by James Montgomery, News Editor
Six months after drastically rewriting their outlooks for a bleak 2007, most analysts surveyed by WaferNEWS appear to be moderating their expectations a bit. Most outlooks for 2007 equipment sales and capex are now a little better than they were in July, although across the board top-end growth predictions for 2008 capex are a little less ambitious than previously thought — the top estimate is now 23%, instead of 33%, while most others are in the low-teens. Outlooks for 2008 equipment sales generally haven’t changed much, still in a range of low to high teens, with only Gartner anticipating 20% growth.
Frontend equipment segments seen with best growth in 2007 include lithography (e.g., 193nm steppers), particularly for memory usage; process control, particularly for 45nm; macrodefect detection; and implant (medium current), also driven by memory, according to Klaus Rinnen from Gartner Dataquest. Most of the final manufacturing (testing/assembly/packaging) equipment segment will see a decline this year, but areas eking out some modest growth include wafer-level package inspection, bonders, and testers for memory devices, with growing adoption of systems-on-chip, and systems-in-package.
Most analysts predict overall capacity utilization rates will fall into the mid-80% range during 1Q07 before a slow climb back to the low-90% by early 2008. Memory firms are seen growing more cautions as the year progresses, with logic/foundry investments recovering in 2H07, although weakness in the device end-market could trigger rapid cutbacks in investments. Logic spending should be lower than in 2006, mainly because of pricing issues involving Intel, which already has said it wants to achieve “capex avoidance” of a couple billion dollars through the next two years. George Burns, president of Strategic Marketing Associates, pointed out that memory firms are bringing a lot of fabs online at the same time (DRAM last year, and flash this year), with the bulk of that in Taiwan, but capacity additions are coming in stages, which should keep equipment investments flowing.
Capex factors stabilizing, economics still unknown
A greater mix of electronics end-devices means a healthy diversity of demand, and less reliance on PCs (or laptops) provides some stability for the semiconductor industry, and thus stabilizes its investment plans too. Major market influences to consider for chipmakers’ 2007 capital investments include the adoption rate of Microsoft’s Vista OS by both consumers and businesses, and a rebound in ASPs. Rinnen noted that Vista’s arrival in 1Q07 won’t be a “miracle cure,” but it keeps the PC segment “fresh” alongside other end-use applications competing for dollars. A potential risk for downside in 2007 is that if memory makers don’t see the profitability they enjoyed in 2006, particularly in DRAM, it will affect their spending, noted VLSI Research’s Risto Puhakka. Semico’s Jim Feldhan warns of softness from cell phone sales, and that there could be another surprise disappointment in MPU and flash memory ASPs.
Analysts across the board agreed that one of the most influential and hardest-to-predict factors will be the macroeconomic environment. “Nobody is really able to forecast macroeconomics successfully,” noted Burns, pointing to potential unknowable occurrences such as an Asian financial crisis, or a shift in currency valuations vs. the US dollar, which could impact chipmakers’ sales and spending plans. Rinnen agreed that a slower macroeconomic environment is a possibility, which could elevate inventory levels.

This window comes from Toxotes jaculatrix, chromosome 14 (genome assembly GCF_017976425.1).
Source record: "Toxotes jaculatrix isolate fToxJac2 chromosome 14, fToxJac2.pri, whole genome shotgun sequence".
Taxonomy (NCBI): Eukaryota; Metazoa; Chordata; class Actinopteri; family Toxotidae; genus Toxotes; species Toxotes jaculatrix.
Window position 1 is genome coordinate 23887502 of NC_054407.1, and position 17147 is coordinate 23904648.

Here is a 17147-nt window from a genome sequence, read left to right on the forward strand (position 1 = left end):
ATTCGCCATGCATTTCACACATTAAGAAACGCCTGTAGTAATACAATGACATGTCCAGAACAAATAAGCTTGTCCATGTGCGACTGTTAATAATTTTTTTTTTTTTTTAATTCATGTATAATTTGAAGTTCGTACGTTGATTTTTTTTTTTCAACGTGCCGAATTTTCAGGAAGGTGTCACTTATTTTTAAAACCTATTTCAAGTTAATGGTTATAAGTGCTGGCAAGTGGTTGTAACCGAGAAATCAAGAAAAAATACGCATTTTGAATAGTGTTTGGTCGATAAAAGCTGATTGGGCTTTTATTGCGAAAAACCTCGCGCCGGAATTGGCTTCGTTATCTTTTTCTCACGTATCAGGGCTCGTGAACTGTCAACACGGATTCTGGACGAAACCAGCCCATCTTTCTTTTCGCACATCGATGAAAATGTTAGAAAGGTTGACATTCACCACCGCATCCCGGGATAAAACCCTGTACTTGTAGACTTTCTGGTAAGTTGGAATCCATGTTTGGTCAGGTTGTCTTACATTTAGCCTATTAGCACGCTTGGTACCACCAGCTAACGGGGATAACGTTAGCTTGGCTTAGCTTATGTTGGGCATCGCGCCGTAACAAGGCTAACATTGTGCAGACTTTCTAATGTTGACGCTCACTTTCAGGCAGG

Looking ahead, come 2009, “the party’s over,” quipped Rinnen, as the drivers of 2008 (housing rebound, US presidential election, Olympic games) fade, and an oversupply situation in memory takes its toll. Robert Castellano of the Information Network reiterated the sentiment that dominated the July 2006 forecast downgrades, that the industry still appears to be “robbing Peter to pay Paul.”
Will memory remember to throttle back?
A perennial concern in semiconductor capital spending is the discipline, if any, practiced by both NAND flash and DRAM memory firms. The consensus is that although memory firms have become a bit more responsible than they used to be, ultimately it’s a commodity-driven business where you “make everything you can and sell for whatever price you can get,” noted Future Horizons’ Malcolm Penn.
And so, look for memory spending to get even more out of whack, accounting for ~49% of total chip industry spending in 2007, up from 46% last year. And memory firms’ capital intensity (capex vs. revenues) is approaching 50%, vs. ~20-22% for the total chip industry — that’s above the previous peak years of 1995, 2000, and 2004, noted Gartner’s Rinnen. With continued pressure on NAND prices, he wonders how much longer the industry can absorb these imbalanced fundamentals before reevaluating the bottom line and adjusting spending habits. The real question is, he asks, “Are we going to slow down before we hit the wall, or are we going to run right into it?”
NAND flash is suffering through slowing growth and punishing price declines, amid mountainous supplies based on even bigger promises of future end-application use. Rinnen said that 2000-2009 bit demand for NAND flash could be as much as 15.4 trillion, a mind-numbing 11,000-fold bit growth for the decade. Puhakka noted that NAND flash growth is clearly slowing due to pricing, which indicates oversupplies, and if flash makers still press ahead with ambitious spending plans, “we will definitely see problems.” The emergence of new applications could rescue NAND flash oversupply, but he thinks there isn’t anything out there near-term to support 200% annual bit growth, though solid-state hard drives appear to be the best bet for the future. “As good as Steve Jobs is, there are only so many iPods, or cell phones, that can be sold.” — J.M.